Director of Terror Watch List Says Government Has Technical Capability to Screen All Passengers Against Full List Before They Board Planes
January 13, 2010 - 7:46 PMWhile less than one percent of the 400,000 people named on the terrorist watch list would be prohibited from boarding planes because they are on the "no fly" list, the government has the technical capability to screen passengers against the entire list at airports, a top counterterrorism official told CNSNews.com on Wednesday.
“It would be technologically feasible to screen airline passengers against the entire Terrorist Screening Database,” Timothy J. Healy, director of the Justice Department’s Terrorist Screening Center, told CNSNews.com in a written response to questions submitted earlier this week.
After the attempted terrorist attack on Christmas Day, President Barack Obama vowed to increase the number of people on the “No Fly” list, a subset of the larger terror list.
The No Fly list includes 3,400 names out of the 400,000, and those 3,400 people automatically are flagged and prohibited from boarding a plane. Out of the 3,400, 170 are Americans, Healy said.
Another subset of the Terrorist Screening Database is the Selectee list. People on this list -- which includes 14,000 names, according to the FBI -- are subjected to extra scrutiny before they board airplanes but are not necessarily barred from boarding. The number on this list has dropped from October 2008 when then-Homeland Security Secretary Michael Chertoff said it included about 16,000 names.
“The No Fly and Selectee lists are only used for passenger pre-screening,” Healy said. “All airline passengers traveling into the U.S., out of the U.S., or aboard a plane traveling over the U.S. airspace are screened against the Terrorist Screening Database.”
Asked why the government does not screen the entire list, Healy said, “Based on the administration’s direction, the watch listing process and criteria is currently under review, including the criteria for inclusion on the Selectee and No Fly lists.”
A July 2009 report by the Department of Homeland Security inspector general’s office states, “Not all known or reasonably suspected terrorists are prohibited from boarding an aircraft, or are subject to additional security screening prior to boarding an aircraft. This is reflected in the number of records and identities in the TSDB that are not included on the No Fly and Selectee lists.”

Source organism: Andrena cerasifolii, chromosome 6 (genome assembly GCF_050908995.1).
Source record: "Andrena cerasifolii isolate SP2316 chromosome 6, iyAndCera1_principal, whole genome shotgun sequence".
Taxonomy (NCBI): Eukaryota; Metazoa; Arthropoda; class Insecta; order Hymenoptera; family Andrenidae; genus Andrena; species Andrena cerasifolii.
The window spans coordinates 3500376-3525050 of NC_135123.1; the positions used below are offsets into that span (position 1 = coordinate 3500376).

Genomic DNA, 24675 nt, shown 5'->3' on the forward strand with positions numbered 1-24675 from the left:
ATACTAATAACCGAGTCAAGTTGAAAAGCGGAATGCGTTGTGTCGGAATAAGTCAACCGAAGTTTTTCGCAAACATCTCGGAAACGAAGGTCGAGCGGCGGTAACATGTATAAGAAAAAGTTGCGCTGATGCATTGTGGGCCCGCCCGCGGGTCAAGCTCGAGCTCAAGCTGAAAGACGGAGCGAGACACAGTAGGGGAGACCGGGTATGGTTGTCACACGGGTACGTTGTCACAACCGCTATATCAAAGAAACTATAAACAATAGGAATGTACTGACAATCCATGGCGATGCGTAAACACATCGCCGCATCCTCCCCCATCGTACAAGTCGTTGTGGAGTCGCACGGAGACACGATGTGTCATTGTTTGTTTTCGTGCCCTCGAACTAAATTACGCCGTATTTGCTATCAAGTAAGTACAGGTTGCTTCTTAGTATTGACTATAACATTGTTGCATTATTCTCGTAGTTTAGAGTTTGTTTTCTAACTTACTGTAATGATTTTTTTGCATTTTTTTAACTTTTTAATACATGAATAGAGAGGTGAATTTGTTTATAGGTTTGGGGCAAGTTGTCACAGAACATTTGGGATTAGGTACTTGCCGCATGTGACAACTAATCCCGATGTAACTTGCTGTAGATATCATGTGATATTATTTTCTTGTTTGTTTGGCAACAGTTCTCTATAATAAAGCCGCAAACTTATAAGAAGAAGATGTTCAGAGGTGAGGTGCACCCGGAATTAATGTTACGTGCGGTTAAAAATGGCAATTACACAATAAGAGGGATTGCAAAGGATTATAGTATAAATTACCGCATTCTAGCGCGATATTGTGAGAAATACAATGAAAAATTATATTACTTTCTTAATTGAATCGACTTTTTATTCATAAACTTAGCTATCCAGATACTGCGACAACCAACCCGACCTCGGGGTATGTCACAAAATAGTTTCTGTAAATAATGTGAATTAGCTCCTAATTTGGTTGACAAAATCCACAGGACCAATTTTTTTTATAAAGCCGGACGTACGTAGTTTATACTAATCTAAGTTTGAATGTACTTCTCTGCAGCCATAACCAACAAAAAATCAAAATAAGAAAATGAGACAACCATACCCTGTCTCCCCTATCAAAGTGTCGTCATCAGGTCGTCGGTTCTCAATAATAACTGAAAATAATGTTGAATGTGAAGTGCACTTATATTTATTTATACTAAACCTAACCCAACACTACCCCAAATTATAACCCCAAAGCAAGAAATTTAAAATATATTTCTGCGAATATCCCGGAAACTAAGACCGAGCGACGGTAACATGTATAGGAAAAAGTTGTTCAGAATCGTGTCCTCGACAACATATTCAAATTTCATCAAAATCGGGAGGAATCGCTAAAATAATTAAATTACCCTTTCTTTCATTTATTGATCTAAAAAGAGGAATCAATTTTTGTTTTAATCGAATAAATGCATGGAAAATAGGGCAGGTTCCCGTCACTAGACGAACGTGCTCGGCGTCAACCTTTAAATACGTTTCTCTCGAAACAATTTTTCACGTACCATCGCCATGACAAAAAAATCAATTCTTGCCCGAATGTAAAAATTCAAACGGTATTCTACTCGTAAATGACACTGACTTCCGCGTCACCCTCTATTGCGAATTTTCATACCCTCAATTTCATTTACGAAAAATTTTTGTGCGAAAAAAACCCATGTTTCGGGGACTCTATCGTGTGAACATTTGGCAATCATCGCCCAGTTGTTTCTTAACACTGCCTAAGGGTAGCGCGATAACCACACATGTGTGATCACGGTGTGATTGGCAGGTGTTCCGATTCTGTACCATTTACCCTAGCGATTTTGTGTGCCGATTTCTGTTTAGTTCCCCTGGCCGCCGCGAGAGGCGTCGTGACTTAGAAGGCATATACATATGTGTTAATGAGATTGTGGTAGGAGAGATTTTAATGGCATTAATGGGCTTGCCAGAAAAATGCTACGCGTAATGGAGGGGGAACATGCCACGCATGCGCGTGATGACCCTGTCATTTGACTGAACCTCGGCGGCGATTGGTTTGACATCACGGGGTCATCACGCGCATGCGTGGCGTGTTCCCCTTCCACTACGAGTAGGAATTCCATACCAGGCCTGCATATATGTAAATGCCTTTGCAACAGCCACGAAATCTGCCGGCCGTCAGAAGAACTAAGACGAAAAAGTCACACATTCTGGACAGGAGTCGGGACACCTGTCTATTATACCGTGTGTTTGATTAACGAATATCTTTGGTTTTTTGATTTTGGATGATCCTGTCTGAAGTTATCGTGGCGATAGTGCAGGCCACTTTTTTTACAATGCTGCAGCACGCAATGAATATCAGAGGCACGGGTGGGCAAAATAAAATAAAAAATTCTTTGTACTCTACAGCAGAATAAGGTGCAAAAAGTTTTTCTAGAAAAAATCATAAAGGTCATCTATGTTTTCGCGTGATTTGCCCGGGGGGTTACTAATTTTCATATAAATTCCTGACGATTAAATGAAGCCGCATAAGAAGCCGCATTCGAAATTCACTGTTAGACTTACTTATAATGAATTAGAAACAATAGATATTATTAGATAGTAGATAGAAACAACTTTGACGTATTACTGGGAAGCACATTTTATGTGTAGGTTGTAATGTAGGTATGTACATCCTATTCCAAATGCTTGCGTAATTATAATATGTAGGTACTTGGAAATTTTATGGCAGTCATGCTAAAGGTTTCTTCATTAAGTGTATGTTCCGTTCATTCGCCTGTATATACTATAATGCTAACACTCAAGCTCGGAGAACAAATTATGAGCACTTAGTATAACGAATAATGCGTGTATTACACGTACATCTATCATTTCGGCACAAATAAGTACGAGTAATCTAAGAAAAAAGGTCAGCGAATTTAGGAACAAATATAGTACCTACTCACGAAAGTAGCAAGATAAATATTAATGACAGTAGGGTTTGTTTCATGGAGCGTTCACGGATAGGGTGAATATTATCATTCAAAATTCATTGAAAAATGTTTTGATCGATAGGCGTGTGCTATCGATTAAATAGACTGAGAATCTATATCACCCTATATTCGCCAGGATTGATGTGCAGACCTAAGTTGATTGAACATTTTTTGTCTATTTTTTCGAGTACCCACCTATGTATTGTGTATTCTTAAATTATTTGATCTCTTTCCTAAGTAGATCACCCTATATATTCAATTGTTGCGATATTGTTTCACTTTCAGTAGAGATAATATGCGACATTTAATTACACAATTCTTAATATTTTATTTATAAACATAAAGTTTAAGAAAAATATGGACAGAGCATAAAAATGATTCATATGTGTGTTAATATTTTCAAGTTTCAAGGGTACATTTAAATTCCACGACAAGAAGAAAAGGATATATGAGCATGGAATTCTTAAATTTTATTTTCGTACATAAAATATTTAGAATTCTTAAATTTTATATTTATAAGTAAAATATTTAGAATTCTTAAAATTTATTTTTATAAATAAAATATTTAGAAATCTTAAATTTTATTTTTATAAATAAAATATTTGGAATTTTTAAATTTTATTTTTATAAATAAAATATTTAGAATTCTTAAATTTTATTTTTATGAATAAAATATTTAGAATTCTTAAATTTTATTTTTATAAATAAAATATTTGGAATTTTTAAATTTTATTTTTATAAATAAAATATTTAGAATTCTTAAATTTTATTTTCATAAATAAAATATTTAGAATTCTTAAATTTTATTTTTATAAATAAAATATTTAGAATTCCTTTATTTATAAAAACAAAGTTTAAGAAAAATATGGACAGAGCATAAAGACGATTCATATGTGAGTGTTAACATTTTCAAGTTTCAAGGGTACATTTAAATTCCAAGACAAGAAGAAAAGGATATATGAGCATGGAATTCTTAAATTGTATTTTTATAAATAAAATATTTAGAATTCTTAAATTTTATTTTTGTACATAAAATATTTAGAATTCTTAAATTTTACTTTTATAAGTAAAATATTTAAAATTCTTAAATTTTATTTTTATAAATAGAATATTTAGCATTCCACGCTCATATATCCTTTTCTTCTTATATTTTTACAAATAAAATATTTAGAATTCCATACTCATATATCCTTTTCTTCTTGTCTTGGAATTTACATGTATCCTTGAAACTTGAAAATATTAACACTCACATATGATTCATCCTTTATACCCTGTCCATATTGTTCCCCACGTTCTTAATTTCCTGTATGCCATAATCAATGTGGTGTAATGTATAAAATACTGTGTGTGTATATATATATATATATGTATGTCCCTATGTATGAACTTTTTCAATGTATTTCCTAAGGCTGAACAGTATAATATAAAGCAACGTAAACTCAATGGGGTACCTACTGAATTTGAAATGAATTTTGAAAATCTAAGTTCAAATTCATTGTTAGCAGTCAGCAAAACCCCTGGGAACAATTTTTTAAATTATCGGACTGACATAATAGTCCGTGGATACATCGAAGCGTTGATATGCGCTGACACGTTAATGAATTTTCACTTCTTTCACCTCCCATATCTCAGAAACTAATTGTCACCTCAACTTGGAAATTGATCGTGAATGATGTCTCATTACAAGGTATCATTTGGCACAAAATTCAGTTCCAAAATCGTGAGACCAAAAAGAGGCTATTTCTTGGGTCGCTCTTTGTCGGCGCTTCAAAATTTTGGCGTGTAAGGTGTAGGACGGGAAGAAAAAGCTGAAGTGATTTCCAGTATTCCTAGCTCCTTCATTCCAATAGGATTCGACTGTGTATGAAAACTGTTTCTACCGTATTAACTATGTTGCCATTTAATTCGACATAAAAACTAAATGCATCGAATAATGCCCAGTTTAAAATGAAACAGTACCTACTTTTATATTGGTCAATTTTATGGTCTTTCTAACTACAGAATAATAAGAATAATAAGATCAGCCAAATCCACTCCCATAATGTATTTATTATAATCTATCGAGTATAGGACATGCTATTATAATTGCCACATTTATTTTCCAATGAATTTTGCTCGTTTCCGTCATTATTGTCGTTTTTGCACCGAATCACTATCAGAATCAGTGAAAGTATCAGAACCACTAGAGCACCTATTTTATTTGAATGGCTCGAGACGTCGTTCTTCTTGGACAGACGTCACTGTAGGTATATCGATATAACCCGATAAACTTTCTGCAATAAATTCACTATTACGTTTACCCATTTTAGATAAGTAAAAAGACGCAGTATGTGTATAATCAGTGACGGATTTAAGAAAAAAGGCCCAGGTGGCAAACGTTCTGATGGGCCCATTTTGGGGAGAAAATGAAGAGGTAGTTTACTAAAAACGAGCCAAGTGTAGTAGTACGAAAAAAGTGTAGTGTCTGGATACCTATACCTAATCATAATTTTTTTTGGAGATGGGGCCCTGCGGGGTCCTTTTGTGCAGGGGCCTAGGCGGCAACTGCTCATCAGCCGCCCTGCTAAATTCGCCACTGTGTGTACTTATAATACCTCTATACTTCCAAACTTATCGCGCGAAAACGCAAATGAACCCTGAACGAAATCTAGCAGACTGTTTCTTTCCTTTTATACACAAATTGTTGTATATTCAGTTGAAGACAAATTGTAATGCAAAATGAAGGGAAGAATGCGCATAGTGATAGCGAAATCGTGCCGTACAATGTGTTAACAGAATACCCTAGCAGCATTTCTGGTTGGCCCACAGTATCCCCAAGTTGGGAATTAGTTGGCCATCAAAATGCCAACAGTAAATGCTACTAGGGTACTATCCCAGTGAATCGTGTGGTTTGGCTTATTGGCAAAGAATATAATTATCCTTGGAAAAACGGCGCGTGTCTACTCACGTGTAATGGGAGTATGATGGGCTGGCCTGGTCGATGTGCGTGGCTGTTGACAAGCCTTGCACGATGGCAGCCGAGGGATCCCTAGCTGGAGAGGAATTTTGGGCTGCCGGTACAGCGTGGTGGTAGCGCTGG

“Passenger prescreening against terror watch lists proposed by the Security Flight program is only one component of a larger security cycle that protects the nation’s commercial aviation,” Healy said.
Asked if scanning the entire list would potentially hold up the process of moving people onto flights, Healy said, “As indicated above, the No Fly and Selectee criteria and screening process is currently under review.”
The extra measures detailed by Obama in a speech last week were in response to that failed terrorist attack on Christmas Day. As was widely reported, 23-year-old Nigerian Umar Farouk Abdulmutallab, working with al Qaeda in Yemen, boarded a plane from Amsterdam to Detroit and tried to detonate explosives he had smuggled aboard in his underwear. Abdulmutallab’s father had warned U.S. officials in Nigeria that his son had embraced al Qaeda and could be a threat. However, government officials did not identify the threat in time to stop him from boarding the flight.
White House spokesman Robert Gibbs seemed uncertain whether screening the 400,000 names on the terrorist watch list would be a solution to tracking terrorists before they board an airplane.
“Obviously, we want to have something that ensures people that shouldn’t get on planes don’t,” Gibbs told CNSNews.com. “But, at the same time, not something that would be so unwieldy that we can’t do it operationally.”
The problem is the lack of information in the list itself to adequately identify potential terrorists, said Daniel Goure, a national security expert and vice president of the Lexington Institute, a conservative think tank.
“The terrorist watch list is full of holes, multiple names for the same person,” Goure told CNSNews.com. “It is such a general list. It has almost a half-million people, and at best it has a name and a country of origin. A lot of cases the ID being so basic is the real problem.”
To qualify to be on the No Fly list subset, someone must be “a known or suspected terrorist and must present a threat to civil aviation or national security,” Healy said. “Consequently, the No Fly list is a very small subset of the Terrorist Watch list.”
That sets the bar too high, said Gabriel Schoenfield, a national security expert at the Hudson Institute.
“There are serious questions about who is entering the country,” Schoenfield told CNSNews.com. “This should not be a question of whether they pose a threat of terrorism or to aviation. If you have association with radical Islamist groups, why are they getting visas to come to this country?”